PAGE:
The Kelly Criterion was created by the scientist John Larry Kelly. According to Kelly’s Criterion, there is always an optimal bet for your cashier to add depending on the probability versus the odds. Through Kelly’s Criterion, you can calculate the exact bet in a game depending on how large the value of the game is. It helps you to maximise your chances of winning, whilst at the same time minimising your chances of losing. Having said that, it is easier said than done. This guide gives you the right preparations for the Kelly Criterion to work and explains the pros and the cons.
What is the Kelly Criterion?
Kelly’s Criterion is a mathematical formula that helps you decide what size your bets should be. The formula is often used in stock trading as well as when gambling at the Casino or on sports. There are many successful investors who use Kelly’s system for larger profits, including Warren Buffet.
Many believe that the Kelly Criterion is the most successful system that exists today in the betting market. But this often only applies in theory, there are circumstances when this theory is not as successful in reality.
The formula is only useful if you are sure that there is value in your investment or in your bet. If there is no value in a bet, then you should not use this formula. There are two important reasons for using this formula:
- Maximising your winnings depending on your advantage
- Reduce your chances of going bankrupt
How do you use Kelly’s Criterion?
The formula for Kelly’s Criterion is in principle very simple, it is about your bet being as large as the probability of a win minus the likelihood of a loss. This is to say, if you have a 55% chance of winning and a 45% chance of losing, you should bet 10% of your betting account (55-45+10). As mentioned earlier, the formula discourages you from betting on a game if the value of it is zero or minus. The system reduces the chances of becoming bankrupt because it assumes you always play a certain percentage of your bankroll.
The Kelly Criterion - Formula and example
(bp-q) / b
b = odds -1
p = likelihood of a win
q = likelihood of a loss
(likelihood of a win x odds – 1) / (odds – 1) =Bet
You have thought about betting on Arsenal to win at home against Tottenham Hotspur. According to your evaluation, Arsenal has a 50% chance of winning. This also means that there is a 50% chance that the match will end in a draw or a Tottenham win, which would lead to a loss in total. The betting company offers odds of 2.10 on an Arsenal win. If we put all this in a formula, it looks like this:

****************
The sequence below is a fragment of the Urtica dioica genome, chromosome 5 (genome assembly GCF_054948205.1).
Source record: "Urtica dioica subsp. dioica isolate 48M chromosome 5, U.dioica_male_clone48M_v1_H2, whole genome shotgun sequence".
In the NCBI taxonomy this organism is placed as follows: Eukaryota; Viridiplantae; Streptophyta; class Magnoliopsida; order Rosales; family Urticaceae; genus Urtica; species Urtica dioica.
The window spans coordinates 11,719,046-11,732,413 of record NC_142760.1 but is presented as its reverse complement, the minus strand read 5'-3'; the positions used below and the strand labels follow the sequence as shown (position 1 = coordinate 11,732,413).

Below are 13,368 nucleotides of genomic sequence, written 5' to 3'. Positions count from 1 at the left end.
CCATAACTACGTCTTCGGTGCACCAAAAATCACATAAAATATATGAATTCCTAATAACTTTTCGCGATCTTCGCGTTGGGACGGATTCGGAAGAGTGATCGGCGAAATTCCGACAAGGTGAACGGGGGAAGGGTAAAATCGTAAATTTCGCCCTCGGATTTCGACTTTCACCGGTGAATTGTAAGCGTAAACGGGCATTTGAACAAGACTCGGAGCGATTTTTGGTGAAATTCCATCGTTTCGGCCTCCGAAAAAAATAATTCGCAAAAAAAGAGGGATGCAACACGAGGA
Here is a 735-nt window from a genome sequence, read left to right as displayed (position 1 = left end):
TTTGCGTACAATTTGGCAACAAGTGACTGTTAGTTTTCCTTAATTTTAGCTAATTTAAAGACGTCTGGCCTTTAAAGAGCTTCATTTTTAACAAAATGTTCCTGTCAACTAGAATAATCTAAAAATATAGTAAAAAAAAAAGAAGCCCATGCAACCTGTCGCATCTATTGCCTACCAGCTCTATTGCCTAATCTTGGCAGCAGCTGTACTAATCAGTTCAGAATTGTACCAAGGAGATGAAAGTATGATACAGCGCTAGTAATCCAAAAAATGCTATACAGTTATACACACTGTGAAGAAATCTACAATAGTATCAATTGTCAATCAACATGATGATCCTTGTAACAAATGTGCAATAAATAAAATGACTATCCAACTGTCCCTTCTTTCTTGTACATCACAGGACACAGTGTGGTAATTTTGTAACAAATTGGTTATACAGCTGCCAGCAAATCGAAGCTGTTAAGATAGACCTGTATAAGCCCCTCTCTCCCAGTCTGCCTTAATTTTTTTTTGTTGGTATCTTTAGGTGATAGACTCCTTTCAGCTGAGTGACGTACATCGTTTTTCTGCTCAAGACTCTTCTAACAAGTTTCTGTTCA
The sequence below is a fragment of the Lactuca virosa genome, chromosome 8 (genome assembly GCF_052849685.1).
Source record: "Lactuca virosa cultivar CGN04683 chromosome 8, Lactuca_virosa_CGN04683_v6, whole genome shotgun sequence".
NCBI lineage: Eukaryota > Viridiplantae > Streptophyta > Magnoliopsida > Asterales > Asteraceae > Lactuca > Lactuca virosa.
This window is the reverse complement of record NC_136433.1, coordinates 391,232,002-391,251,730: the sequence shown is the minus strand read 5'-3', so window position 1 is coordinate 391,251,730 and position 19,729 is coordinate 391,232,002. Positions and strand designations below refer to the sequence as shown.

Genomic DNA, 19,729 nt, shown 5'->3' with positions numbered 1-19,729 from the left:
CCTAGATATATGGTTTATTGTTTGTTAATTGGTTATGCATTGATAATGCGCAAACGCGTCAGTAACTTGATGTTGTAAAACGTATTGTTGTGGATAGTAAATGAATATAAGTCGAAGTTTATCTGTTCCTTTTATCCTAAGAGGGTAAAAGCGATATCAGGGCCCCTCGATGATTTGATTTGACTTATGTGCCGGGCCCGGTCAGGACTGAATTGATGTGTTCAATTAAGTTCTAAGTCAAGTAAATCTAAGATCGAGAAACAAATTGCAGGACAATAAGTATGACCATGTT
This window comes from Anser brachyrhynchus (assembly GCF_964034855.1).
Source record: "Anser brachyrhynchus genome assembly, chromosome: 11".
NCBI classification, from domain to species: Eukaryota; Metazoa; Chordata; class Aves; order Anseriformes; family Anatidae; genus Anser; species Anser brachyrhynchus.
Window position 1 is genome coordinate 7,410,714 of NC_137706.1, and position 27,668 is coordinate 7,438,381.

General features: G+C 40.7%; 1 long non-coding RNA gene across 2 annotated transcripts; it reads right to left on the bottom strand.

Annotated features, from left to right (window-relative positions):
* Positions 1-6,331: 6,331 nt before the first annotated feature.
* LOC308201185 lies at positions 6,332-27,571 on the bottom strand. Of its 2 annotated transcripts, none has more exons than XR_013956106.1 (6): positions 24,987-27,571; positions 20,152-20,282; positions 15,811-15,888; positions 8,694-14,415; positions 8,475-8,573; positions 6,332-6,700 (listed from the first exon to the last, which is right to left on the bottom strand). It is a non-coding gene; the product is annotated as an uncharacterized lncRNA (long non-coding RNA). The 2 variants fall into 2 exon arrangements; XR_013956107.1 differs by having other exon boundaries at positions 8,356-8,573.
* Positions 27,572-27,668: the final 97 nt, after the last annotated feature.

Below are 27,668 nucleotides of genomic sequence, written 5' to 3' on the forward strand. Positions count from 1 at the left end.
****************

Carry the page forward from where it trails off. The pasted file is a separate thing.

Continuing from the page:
(0.50 x 2.10 – 1) / (2.10 – 1) = 0.045
This means that according to Kelly’s Criterion, you should use 4.5% of your betting account on this match as this is the advantage you have against the betting company that is offering the odds.
Three disadvantages with the Kelly Criterion
- It requires that you can estimate a likelihood as an exact percentage.
- A problem occurs if you bet on multiple matches at the same time.
- May cause major losses.
1. Unfortunately, the system cannot help you find value in a bet. Finding value in the odds market is hard. It’s even harder to be able to judge the precise probability as a percentage for different outcomes in a match. To be able to judge if the outcome of a match has a 52% or a 54% likelihood you require a lot of knowledge, something that is a definite requirement when following Kelly's Criterion.
2. The other disadvantage with Kelly’s Criterion is the problem of betting on several matches at the same time. If you use the same betting account for all bets, you can end up betting huge sums. A clear example of this would be if you found four different matches that you bet on at the same time, and that was of value.
Match one has a value of 35%
Match two has a value of 25%
Match three has a value of 18%
Match four has a value of 27%
Should you place bets on these four matches based on Kelly’s Criterion, it would mean you must bet 105% of your account. An impossibility.
3. Another problem with Kelly’s Criterion is that you can significantly alter the size of your betting account. Certainly, your account can grow rapidly, but at the same time, it can shrink just as fast. If you find a value of 50%, you will then invest 50% of your whole account. If you lost the bet, this would mean that your account would have halved with just one bet. Even if the bet has a mathematical grounding, there are few people who would be willing to bet half their account on one game.
The fractional Kelly method
Due to the disadvantages and risks associated with the system, many variants have been created. The most well-known variant is known as the fractional Kelly. This variant entails that you must reduce your bet at a certain percentage of the core system. It could be that you reduce the percentage by half or more, but the important thing is that the percentage decrease is constant and the same decrease should apply to all your bets. The Fractional Kelly Method is a significantly less risky method compared to the standard version.
An example of a fractional Kelly
You have found a value of 10% compared to the odds on a match. According to the Kelly Criterion, you should focus the 10% on your betting account. However, instead, you use the system for a ‘half Kelly’ which means that you half the bet as a percentage and bet 5% of you account instead.
This means that your winnings will be less but also that the risk of losing large sums of money on one bet will be reduced. The possibility of long-term profitability increases, even if it is unlikely to be fast. If you know that you have a long-term edge on the market, there is no point in striving for the quick and big wins. After all, betting is a marathon, not a sprint.